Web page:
New Mexico Department of Information Technology Finishes One Phase of Payroll System Upgrades

One phase of work was completed this spring, and more improvements are scheduled to be completed by the fall.

by Dan McKay, Albuquerque Journal, N.M. / June 21, 2017
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(TNS) -- SANTA FE – The state Department of Information Technology says it has finished a major upgrade to New Mexico’s electronic payroll system.

The project is aimed at improving security and making it easier to complete a variety of human resources-related tasks, which will save money, the state said.

One phase of work was completed this spring, and more improvements are scheduled to be completed by the fall.

“State officials will have more robust information with which to make decisions, taxpayers will have greater data transparency, and state workers will have a modern system that better meets their needs and those of the people they serve,” said Darryl Ackley, the Cabinet secretary for information technology.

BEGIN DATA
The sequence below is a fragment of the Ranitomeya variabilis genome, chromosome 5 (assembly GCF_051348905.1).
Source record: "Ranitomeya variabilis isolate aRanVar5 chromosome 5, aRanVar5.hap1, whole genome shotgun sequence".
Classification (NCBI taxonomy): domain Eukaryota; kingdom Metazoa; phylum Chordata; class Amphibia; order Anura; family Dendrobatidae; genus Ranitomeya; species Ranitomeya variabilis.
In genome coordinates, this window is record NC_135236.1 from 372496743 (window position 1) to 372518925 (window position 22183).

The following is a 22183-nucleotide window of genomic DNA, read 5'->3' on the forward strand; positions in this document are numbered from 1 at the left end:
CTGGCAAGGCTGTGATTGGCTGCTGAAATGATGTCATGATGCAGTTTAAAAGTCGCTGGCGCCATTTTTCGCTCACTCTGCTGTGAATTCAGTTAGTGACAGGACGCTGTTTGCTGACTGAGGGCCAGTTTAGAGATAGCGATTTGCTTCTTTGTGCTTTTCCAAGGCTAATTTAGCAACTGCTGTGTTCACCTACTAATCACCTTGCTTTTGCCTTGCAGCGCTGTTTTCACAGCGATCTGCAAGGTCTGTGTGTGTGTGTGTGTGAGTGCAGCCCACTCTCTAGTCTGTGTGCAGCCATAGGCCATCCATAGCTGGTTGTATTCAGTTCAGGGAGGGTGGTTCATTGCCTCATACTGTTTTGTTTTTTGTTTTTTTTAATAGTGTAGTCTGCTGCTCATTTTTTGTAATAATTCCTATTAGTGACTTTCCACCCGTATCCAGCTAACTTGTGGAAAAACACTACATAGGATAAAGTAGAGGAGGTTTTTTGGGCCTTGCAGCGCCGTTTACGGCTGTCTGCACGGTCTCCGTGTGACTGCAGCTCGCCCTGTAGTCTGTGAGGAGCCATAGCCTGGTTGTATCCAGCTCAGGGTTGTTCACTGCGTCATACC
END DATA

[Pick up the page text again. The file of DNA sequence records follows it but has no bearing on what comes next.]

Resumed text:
The total project is expected to cost $19.7 million. Work started about 18 months ago.

IN THE RUNNING: Secretary of State Maggie Toulouse Oliver will seek re-election next year to what would be her first four-year term in the office that oversees New Mexico elections.

Toulouse Oliver, a Democrat, won election last year to serve out the rest of the term of Dianna Duran – a Republican who resigned in 2015 and pleaded guilty to misusing her campaign donations.

“I look forward to serving a full term for the people of New Mexico,” Toulouse Oliver said in written statement, “so that we can continue to combat dark money in politics, raise the bar for transparency and accountability in government and cement our sacred voting rights for every eligible citizen.”

Toulouse Oliver is a former Bernalillo County clerk. She now lives in Santa Fe.

PENSIONS: The legislative committee that oversees investments and pensions heard new presentations Tuesday on the financial condition of New Mexico’s underfunded pension programs.

Sen. George Muñoz, D-Gallup, urged the executives in charge of the public employee and teacher pension programs to study the possibility of reducing the cost-of-living increases that retirees get. The goal, he said, would be to come up with projections showing how much any proposed reduction in benefits would actually help the pension fund overall.

©2017 the Albuquerque Journal (Albuquerque, N.M.) Distributed by Tribune Content Agency, LLC.